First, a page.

Prepayment of Expenses. As the year-end approaches, consider prepaying tax deductible expenses, such as state taxes, real estate taxes and home mortgage interest. This strategy will not be beneficial if you are subject to AMT, however, so we recommend running a year-end projection prior to pre-paying expenses.

Charitable Contributions. Charitable contributions continue to be one of the most flexible of deductible expenses, because their timing is discretionary. As a general rule, gifts of appreciated property (e.g., stocks) have a very significant tax advantage. You receive a charitable contribution deduction for the full appreciated value of the property, and avoid paying tax on the capital gain that would have been realized if you had sold the property and contributed the proceeds. Even with the reduced tax on capital gains, there is a benefit to avoiding the 25% combined federal and California tax cost associated with the sale of appreciated assets. Charitable remainder trusts and private foundations are additional planning tools that may help you achieve your charitable goals.

Section 179 Deduction. The 179 election allows a current deduction for items that would normally be capitalized and depreciated. The amount eligible for the election is $100,000.

Retirement Plan Contributions. Contributions to tax deferred retirement plans remain a valuable financial planning tool. Increased contribution limitations and catch-up provisions have been added with the hope of encouraging older workers to increase their retirement savings. Parents with children with earned income may want to consider making a gift to a child, which the child can contribute to an IRA up to the amount of his or her earned income.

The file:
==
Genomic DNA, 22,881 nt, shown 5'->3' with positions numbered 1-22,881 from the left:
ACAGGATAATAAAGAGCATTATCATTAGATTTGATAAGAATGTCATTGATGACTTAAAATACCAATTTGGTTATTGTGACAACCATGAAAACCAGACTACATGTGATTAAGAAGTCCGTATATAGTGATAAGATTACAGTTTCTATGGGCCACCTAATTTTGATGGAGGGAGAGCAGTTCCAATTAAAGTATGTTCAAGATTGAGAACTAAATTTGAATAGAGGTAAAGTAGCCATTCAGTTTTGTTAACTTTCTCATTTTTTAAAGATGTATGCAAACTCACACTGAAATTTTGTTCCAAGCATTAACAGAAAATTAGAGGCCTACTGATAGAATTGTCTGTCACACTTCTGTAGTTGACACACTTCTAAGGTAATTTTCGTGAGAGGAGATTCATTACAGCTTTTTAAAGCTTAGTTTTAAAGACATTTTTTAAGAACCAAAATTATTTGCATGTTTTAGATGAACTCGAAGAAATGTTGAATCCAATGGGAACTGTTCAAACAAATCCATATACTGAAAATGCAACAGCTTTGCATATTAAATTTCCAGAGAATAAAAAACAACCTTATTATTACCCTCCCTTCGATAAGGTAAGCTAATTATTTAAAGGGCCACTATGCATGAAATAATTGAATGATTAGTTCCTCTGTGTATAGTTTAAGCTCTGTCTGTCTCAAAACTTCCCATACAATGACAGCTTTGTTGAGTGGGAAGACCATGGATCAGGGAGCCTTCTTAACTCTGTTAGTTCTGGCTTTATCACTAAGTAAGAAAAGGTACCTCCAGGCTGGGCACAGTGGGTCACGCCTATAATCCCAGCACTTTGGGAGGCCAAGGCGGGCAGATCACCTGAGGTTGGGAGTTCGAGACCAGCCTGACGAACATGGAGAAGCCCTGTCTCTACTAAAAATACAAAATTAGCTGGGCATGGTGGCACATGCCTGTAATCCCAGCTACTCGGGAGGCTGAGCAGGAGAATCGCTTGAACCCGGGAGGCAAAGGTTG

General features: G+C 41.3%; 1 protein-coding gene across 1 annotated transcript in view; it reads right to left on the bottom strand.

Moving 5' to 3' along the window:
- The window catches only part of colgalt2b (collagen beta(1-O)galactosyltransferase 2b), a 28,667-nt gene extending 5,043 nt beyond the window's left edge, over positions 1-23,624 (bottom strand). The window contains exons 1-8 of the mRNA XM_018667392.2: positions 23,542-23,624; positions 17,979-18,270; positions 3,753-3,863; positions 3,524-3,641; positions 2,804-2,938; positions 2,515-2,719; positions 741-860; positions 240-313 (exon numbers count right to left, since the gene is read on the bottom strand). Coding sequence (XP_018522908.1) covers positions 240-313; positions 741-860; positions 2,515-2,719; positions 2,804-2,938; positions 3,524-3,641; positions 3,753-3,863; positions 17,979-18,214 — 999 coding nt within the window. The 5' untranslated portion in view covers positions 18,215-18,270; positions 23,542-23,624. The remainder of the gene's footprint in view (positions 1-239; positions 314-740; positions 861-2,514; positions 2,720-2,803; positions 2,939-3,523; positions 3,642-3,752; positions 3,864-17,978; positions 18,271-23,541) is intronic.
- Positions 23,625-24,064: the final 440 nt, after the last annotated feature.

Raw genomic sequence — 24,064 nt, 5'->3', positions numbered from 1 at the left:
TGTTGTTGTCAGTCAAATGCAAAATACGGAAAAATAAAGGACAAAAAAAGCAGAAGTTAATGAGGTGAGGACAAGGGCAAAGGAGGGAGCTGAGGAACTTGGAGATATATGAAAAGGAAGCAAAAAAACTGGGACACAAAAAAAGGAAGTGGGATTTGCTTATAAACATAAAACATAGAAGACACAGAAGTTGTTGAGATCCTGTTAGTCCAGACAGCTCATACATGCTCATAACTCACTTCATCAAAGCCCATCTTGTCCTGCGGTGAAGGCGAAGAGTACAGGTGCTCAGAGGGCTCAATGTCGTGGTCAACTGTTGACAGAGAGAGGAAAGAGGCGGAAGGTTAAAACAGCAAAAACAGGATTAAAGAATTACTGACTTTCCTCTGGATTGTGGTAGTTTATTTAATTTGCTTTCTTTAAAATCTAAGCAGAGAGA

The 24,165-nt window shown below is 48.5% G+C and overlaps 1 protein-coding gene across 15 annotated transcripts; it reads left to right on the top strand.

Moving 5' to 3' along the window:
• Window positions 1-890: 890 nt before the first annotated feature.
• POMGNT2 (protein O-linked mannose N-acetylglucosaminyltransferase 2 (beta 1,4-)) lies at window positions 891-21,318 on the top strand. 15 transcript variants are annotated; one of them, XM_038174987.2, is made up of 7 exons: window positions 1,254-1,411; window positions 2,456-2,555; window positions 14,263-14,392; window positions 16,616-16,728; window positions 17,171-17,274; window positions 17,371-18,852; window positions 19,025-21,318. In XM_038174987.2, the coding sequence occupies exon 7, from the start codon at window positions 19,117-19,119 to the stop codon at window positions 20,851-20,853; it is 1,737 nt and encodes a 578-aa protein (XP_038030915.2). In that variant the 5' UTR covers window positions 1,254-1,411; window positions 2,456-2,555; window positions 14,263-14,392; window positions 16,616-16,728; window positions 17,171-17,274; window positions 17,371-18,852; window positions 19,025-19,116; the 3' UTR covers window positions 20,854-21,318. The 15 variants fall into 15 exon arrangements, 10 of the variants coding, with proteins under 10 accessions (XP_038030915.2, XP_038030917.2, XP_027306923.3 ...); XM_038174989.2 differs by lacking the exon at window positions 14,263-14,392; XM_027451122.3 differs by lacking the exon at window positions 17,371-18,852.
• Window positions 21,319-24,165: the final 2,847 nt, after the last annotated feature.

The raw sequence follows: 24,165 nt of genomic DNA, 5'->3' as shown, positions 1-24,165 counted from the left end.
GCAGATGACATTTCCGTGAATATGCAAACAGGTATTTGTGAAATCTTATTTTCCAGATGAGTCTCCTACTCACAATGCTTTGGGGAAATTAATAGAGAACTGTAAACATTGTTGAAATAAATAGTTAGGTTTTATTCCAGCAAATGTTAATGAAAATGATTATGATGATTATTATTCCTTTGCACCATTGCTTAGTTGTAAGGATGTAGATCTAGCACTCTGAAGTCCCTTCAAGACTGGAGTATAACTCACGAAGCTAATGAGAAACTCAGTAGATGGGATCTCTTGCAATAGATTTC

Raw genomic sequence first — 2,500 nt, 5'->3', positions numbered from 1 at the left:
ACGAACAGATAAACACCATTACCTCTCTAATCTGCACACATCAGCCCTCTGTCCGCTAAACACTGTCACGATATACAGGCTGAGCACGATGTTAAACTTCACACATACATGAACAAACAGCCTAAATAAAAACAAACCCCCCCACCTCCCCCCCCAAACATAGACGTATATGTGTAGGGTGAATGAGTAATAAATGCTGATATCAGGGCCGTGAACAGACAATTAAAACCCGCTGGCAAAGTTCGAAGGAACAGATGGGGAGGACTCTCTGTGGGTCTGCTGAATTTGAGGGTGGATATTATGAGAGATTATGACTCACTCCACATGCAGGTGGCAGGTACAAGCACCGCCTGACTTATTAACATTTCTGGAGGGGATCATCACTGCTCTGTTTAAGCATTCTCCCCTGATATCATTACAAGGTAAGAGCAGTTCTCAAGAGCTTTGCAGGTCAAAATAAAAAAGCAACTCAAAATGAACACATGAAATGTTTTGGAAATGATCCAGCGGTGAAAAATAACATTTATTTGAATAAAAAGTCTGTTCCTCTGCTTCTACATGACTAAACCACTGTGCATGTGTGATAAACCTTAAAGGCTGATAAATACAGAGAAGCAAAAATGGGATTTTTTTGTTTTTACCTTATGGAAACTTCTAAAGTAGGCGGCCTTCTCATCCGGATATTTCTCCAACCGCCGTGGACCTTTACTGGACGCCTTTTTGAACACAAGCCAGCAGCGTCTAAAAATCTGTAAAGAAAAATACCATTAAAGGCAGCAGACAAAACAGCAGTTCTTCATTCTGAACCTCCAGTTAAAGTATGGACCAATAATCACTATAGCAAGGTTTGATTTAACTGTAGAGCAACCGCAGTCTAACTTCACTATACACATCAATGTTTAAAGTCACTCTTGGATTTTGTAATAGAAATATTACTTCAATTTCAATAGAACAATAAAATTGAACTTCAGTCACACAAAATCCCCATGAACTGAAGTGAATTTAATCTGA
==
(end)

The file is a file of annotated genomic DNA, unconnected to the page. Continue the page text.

Self Employed Health Insurance Deduction. For the year 2004, self-employed persons may deduct 100% of the cost of health insurance from gross income.

Gifting. For estate and gift tax purposes, the current top marginal rate is 49%. For larger estates, a gift-giving program may be an effective way to reduce transfer taxes and provide for beneficiaries:

  • The first $11,000 (per donee) of gifts made by a donor is not subject to gift tax.
  • The first $1,000,000 (excluding annual $11,000 gifts) of lifetime gifts is not subject to gift tax

California. The two-year net operating loss suspension has been lifted. Taxpayers may use NOLs suspended or incurred in 2002 and 2003 in the 2004 taxable year. Also, all losses incurred in 2004 may be carried forward at 100%. In addition, beginning in 2005, California will charge a 1% surcharge on taxable income over $1 million dollars, therefore, if you have an opportunity to accelerate income into 2004, the costs and benefits of the acceleration in relation to the surcharge should be assessed.

Running the numbers. Before implementing year-end tax strategies, we recommend that you review the impact of the strategies by running a projection for 2004, and possibly, for 2005. If you would like our assistance in preparing a projection, please let us know.

The information contained in this newsletter is general in nature and does not constitute tax advice or opinion. Applicability to specific situations should be determined through consultation with your tax advisor.